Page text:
Quibi's launch offerings seemed disposable, but maybe that's the point.


With Quibi, television has finally come to the smallest screen. It has long been possible to watch Netflix, Hulu, HBO, or any other streaming video service on a smartphone. But the programs on those platforms were designed to be watched on a big TV screen.

Quibi was built with a different vision of the viewing experience. The name was derived from the words "quick bites," and for a few dollars a month, that's what it serves. Episodes are capped at 10 minutes. Some run as few as five. Content is viewable exclusively on phones and tablets, and visuals switch seamlessly between vertical and horizontal screen orientations. Quibi was made for a mobile world.

Although I didn't love any of the half-dozen shows I sampled, the format made it stand out from the rest of the streaming pack. Quibi's launch offerings seemed disposable, but maybe that's the point. From comic books to pulp novels, popular storytellers have long found success in cheap, rapidly produced entertainments that are easy to consume and easy to discard. Most have been forgotten, but a TV series doesn't have to be high art to be worthwhile, especially when it asks for barely more time than it takes to microwave a Hot Pocket. Sometimes there's value in being inessential.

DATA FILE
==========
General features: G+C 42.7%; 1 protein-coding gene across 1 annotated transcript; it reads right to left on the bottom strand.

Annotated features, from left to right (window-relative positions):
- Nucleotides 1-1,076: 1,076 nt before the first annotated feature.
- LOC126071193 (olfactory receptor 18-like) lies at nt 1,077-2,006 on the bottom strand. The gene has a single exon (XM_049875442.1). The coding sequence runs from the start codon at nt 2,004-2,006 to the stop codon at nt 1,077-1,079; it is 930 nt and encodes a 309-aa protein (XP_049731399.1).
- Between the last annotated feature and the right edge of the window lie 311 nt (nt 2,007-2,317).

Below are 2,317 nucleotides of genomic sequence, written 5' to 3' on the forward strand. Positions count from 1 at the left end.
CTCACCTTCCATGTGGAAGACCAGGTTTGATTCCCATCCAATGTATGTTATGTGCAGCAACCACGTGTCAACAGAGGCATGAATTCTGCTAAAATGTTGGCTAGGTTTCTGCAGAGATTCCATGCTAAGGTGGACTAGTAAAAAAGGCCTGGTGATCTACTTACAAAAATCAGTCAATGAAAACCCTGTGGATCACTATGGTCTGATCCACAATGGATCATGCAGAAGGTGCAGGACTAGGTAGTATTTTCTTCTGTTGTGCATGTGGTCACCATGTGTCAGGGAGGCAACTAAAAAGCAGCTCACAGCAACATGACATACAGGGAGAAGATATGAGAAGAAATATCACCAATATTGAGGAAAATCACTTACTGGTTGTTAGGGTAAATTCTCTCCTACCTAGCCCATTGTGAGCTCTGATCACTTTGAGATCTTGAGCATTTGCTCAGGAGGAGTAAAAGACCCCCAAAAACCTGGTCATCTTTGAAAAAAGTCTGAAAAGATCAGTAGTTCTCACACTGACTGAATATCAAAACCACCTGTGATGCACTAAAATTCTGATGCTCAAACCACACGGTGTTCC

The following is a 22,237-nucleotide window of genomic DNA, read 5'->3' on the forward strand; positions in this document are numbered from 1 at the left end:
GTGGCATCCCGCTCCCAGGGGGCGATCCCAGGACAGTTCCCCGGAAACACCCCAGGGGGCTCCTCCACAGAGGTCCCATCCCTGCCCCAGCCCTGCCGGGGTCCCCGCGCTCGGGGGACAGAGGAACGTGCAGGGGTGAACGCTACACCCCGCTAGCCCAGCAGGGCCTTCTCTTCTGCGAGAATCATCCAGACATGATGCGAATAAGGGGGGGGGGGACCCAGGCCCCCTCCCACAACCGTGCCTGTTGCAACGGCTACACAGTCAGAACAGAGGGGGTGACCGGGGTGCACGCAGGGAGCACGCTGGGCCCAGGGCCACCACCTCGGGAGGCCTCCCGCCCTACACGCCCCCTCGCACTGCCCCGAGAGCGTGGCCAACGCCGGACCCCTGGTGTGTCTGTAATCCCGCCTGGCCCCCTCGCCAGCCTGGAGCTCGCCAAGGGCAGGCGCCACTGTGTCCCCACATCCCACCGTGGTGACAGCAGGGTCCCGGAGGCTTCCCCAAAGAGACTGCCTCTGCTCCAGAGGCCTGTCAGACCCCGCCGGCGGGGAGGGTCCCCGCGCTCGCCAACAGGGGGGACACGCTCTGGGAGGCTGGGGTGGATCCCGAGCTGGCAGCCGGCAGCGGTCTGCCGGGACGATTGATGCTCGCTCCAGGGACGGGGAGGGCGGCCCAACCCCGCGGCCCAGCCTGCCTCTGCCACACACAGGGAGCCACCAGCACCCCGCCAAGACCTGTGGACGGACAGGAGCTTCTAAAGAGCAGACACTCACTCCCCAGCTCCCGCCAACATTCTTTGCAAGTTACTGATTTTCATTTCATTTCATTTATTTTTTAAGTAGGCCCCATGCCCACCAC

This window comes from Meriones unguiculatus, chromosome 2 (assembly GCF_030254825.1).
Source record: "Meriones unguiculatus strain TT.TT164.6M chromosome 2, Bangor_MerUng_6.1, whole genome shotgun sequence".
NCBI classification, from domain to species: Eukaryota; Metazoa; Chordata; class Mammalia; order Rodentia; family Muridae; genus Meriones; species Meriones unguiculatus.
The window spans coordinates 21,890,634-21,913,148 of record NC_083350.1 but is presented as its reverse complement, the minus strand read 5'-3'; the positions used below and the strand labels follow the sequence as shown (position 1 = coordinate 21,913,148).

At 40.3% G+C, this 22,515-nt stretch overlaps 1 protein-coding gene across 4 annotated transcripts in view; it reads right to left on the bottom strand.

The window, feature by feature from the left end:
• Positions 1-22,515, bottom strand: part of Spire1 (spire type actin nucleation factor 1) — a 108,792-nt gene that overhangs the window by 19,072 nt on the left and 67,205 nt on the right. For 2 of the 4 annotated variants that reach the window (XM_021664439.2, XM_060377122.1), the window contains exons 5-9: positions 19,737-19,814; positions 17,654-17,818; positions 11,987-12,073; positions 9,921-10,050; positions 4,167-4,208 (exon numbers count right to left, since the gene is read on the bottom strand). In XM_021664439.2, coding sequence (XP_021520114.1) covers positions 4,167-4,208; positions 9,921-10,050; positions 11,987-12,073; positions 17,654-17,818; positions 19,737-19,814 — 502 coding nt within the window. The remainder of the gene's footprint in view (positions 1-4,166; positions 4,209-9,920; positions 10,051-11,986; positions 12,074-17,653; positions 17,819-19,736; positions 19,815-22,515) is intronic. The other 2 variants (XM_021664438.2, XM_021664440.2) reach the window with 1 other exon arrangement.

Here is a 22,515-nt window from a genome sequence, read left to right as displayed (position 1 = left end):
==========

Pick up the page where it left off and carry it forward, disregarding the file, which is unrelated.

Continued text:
Arguably, Quibi's true competitors aren't Netflix and Hulu but TikTok and YouTube, which offer a near-infinite amount of free-to-watch video content. The success of those sites, and the opportunities for rapid experimentation they afford, suggest this format is essential in its own way.